Page 8, 20th August 1937

20th August 1937
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Page 8, 20th August 1937 — Things New
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Things New

And Old

" Man Or cod"

From a Correspondent

Owing to the sudden way in whfth my wanderings were ended and I was brought into the Church. I never went through a proper course of preparatory reading, so have always been more tongue-tied than most when asked the familiar question : What hooks would you recommend to an enquirer after the truth? But that is perhaps hardly a sufficient defence of my action in recommending to an agnostic friend one of the most destructive books on the Gospels ever penned.

The book was the masterpiece of Albert Schweitzer, theologian, musician, and afterwards medical missionary. Its title in its English translation is The Quest of the Historical Jesus. I recommended it in my early days in the Church, when my sense of the part it had played in my own spiritual liberation was still vivid.

A Critical Masterpiece

The book consists of a survey of a long series of attempts at reconstructing the life and character of Jesus from the Gospels. It is concerned only with those made on a " critical" basis (by which Schweitzer meant rationalistic) and includes, if I remember right, some fifty of them, going back for a hundred years. Vividly and skilfully it analyses each in turn and shows that they have certain things in common underlying their obvious differences. None of them portrays a consistent character without doing violence to the Gospels on which it professes to be based. Each of them depends on selecting certain passages from the Gospels and rejecting or slurring over the rest. In no two cases have the writers of the Lives selected the same passages, and in every case the result has been a portrait of Jesus reflecting the writer's own religious ideal or critical standpoint.

Thus Renan portrayed a sentimental Frenchman with liquid brown eyes. Isiarnacte's Jesus was imbued with the ideals of German Liberal Protestantism. An opposed school of critics, demanding a strictly " historical portrait, that is to say, one limited to the outlook of the Jews of Christ's day, produced a gallery of deluded fanatics as

the " real Jesus." Then, having demonstrated the common error in these fifty portraits, Schweitzer ends the book by perpetrating precisely the same error himself in a fifty-first.

The Scales Fall

I read this book in, I think, the third summer of the Great War. Up to that point my religion as a conscientious objector had led me to a purely humani

tarian view of Jesus. I had become a Bible-reader, or at leaSt a Gospel-reader again, though an entirely rationalistic .one, and had 'discovered in Jesus a pacifist Englishman,' thus perfectly exemplifying Schweitzer's thesis: I had even spent a good deal of time in making new translations of the Gospels from the Greek into common and sometimes vulgar English designed to convey this portrait to the common people.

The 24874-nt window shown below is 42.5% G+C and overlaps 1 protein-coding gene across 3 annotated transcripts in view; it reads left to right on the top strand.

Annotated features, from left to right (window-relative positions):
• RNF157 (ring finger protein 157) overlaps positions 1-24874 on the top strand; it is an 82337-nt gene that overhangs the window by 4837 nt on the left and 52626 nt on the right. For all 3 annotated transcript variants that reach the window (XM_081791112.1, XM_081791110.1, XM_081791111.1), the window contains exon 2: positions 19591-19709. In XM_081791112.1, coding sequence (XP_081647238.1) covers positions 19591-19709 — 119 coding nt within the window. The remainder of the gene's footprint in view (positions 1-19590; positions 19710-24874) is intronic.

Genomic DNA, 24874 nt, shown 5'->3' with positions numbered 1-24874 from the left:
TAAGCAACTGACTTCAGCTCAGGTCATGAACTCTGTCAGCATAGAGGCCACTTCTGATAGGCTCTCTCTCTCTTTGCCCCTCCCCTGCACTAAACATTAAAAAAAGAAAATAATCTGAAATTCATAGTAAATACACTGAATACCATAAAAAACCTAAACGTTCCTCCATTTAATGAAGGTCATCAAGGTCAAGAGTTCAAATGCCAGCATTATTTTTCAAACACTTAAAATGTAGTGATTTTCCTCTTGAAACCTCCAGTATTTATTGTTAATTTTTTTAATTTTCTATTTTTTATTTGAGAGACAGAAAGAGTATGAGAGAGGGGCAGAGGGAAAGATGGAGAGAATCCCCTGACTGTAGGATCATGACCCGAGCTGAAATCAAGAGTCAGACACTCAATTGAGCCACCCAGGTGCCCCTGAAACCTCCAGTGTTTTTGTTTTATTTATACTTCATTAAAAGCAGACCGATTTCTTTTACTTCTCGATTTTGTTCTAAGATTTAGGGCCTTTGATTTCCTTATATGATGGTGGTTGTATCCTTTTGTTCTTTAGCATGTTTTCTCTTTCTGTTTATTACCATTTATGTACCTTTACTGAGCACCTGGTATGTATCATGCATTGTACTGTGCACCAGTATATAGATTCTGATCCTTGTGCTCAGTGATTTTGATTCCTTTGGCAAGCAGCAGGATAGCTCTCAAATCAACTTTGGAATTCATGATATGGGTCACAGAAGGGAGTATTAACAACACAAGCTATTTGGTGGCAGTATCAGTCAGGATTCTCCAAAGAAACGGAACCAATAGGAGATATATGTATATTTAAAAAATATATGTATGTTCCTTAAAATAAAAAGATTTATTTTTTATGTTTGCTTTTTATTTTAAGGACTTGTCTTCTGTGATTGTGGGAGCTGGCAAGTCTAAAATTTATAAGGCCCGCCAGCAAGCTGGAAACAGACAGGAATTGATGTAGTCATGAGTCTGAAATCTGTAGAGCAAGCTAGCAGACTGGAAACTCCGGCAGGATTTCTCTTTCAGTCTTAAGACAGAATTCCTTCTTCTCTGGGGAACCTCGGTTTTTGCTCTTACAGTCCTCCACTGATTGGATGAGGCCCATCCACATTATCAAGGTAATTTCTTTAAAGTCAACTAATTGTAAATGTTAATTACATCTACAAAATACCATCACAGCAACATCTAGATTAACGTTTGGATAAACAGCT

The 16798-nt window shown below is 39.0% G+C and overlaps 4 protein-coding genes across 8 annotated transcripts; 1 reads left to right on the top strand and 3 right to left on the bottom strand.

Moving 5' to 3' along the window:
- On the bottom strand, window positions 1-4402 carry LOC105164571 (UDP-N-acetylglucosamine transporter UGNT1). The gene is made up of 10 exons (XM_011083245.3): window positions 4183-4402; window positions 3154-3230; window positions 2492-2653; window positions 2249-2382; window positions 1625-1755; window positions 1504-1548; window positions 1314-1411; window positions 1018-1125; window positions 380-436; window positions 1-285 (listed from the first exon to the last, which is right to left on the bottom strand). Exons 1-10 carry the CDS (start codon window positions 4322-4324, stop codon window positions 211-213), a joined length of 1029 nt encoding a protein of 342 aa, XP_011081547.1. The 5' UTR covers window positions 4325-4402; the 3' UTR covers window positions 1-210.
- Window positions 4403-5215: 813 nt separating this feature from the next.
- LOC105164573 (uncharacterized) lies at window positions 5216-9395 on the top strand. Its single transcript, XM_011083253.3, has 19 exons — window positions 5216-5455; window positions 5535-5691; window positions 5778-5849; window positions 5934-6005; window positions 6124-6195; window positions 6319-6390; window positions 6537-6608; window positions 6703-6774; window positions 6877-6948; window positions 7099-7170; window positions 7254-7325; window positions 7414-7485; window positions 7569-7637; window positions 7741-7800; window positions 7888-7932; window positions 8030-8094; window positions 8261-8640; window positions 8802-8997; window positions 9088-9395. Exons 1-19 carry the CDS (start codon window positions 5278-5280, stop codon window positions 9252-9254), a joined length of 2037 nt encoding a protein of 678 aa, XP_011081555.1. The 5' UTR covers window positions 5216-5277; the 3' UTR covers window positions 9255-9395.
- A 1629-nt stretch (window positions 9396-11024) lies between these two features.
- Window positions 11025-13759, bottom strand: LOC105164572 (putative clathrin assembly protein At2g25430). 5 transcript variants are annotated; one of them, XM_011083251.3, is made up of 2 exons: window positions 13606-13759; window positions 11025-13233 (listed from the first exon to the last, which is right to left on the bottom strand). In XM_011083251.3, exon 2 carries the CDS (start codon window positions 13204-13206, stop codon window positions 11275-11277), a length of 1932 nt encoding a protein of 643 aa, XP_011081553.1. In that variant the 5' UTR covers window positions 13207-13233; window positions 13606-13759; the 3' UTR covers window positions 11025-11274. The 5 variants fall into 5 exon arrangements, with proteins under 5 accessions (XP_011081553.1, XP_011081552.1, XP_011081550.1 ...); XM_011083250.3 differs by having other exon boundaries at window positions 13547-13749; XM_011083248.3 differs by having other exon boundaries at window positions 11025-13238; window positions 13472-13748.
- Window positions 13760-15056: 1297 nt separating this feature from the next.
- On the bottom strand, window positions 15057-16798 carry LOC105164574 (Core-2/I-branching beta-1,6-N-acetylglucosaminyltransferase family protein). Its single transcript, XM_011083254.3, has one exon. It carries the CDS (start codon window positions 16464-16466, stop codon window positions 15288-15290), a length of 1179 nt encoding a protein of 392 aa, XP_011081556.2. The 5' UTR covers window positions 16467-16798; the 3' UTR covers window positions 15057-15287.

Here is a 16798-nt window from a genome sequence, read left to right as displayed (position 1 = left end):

One reading of Schweitzer swept this view of the Gospels away for ever. Never again could I unquestioningly think of the Jesus of the Gospels as a mere man, or as a mere humanitarian. T regarded it as proved that every portrait on these Lives must contradict itself or the Gospels somewhere. I read the Gospels again, particularly the Gospel of St. Mark; and this Gospel, which I had previously selected for my translations because (on the current view) it was the most primitive Gospel showing most traces of " the human Jesus," now revealed a new aspect. As if scales had fallen from my eyes, I suddenly saw the portrait in St. Mark as the portrait of a god.

"The Christ-Myth"

I drew the conclusion that I still think perfectly logical, granted my premises. " Since," I argued to myself, " the earliest Gospel is the portrait of a god, and since no one can be god and man at the same time, Jesus never lived and the Gospels are the embodiment of a myth."

Though Schweitzer's book was not responsible for the bitter reaction against the religious accompaniments of my pacifism that followed the war, it was certainly the cause of it taking the form of a determination to expose the whole story of Christianity as a tissue of myth-making from beginning to end.

One Road to Rome

" All roads lead to Rome," and this is hardly one of the most direct. Yet this sharp turn was necessary and salutary for me. It cleared my mind once and for all of by far the most tenacious error of " the modern mind " about the Gospels, and substituted an error that contained a truth that 1 had rejected, as I thought finally, years before. The suggestion that Jesus might be God Incarnate would have encountered unyielding resistance. The suggestion that He might be a God (in a myth) led me to take note of phrases and episodes in the Gospels which I had either simply not noticed before or else dismissed as interpolations on a priori grounds.

At the same time .1 never surrendered completely to the view that Jesus had had no historical existence. My historical training helped me there. I inclined to think that there was some historical person on whom a mythology compounded of Jewish prophecies and pagan saviour gods had been hung. Three years after reading Schweitzer and a few months before my conversion, 1 had sufficient hold on the possibility that Jesus had lived to reply to a clergyman friend who had quoted His teaching upon a great question: " If Jesus said that he was wrong "!




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